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Do Innovative Workplace Practices Foster Mutual Gains? Evidence From Croatia

  • Derek C. Jones

    ()

  • Srecko Goic

New survey data for more than 470 employees (more than 80% of production workers) in a single Croatian manufacturing firm exhibits large variation in participation in innovative work practices (IWPs) notably online teams, offline teams, employee ownership, and incentive pay. Amongst IWPs, probit estimates reveal that membership in offline teams most often yields favorable outcomes for firms, notably enhanced provision of discretionary effort by employees and more likelihood of peer monitoring, as well as improved worker outcomes, including enhanced job satisfaction and higher employee involvement. Other IWPs usually are associated with similar favorable outcomes for firms and workers. Participation in sets of IWPs, that include offline teams and financial incentives, is found to yield benefits to both employees and firms. Our findings provide support for the proposition that IWPs will produce mutual gains and also help to identify key channels through which different IWPs work. Women also perceive that they are less empowered and report less willingness to engage in peer monitoring.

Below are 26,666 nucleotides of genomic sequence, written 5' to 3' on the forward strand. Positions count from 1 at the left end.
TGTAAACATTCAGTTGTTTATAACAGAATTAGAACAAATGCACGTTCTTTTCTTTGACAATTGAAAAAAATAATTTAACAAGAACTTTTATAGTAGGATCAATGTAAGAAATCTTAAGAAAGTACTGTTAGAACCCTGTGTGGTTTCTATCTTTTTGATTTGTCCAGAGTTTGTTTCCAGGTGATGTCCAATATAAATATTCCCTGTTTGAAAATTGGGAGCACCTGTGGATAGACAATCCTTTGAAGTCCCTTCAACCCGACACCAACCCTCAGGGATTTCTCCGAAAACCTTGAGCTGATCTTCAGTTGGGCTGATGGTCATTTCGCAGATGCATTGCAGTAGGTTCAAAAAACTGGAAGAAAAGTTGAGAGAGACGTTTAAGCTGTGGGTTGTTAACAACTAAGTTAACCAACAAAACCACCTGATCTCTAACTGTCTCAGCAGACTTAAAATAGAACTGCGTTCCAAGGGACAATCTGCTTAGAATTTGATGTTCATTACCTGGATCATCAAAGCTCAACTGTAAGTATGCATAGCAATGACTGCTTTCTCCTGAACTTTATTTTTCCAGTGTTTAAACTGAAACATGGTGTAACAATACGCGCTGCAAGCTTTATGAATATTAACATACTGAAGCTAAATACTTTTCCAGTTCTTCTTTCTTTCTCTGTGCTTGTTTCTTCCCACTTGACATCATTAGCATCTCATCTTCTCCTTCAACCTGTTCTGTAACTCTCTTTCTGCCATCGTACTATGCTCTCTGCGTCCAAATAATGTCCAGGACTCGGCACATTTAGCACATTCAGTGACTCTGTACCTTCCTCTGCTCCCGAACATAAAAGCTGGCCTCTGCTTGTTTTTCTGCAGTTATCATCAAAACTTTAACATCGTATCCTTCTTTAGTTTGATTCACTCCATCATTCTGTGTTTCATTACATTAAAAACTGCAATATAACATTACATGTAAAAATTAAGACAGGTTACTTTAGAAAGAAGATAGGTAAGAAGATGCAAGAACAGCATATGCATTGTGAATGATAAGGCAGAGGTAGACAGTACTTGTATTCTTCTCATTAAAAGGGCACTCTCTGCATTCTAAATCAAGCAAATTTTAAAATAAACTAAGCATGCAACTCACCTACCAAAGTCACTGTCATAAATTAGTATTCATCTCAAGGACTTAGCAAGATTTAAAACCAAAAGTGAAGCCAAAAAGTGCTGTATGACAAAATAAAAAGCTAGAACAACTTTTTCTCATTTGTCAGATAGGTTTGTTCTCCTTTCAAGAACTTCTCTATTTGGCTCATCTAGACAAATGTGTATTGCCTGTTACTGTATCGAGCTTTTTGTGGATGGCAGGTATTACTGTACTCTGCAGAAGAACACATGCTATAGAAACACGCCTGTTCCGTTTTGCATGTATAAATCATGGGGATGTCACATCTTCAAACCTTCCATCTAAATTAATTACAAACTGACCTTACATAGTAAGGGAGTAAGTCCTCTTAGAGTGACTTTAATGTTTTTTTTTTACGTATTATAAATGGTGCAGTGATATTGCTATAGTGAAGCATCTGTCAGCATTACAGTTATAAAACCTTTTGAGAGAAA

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Paper provided by William Davidson Institute at the University of Michigan in its series William Davidson Institute Working Papers Series with number wp993.

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Length: pages
Date of creation: 01 May 2010
Date of revision:
Handle: RePEc:wdi:papers:2010-993
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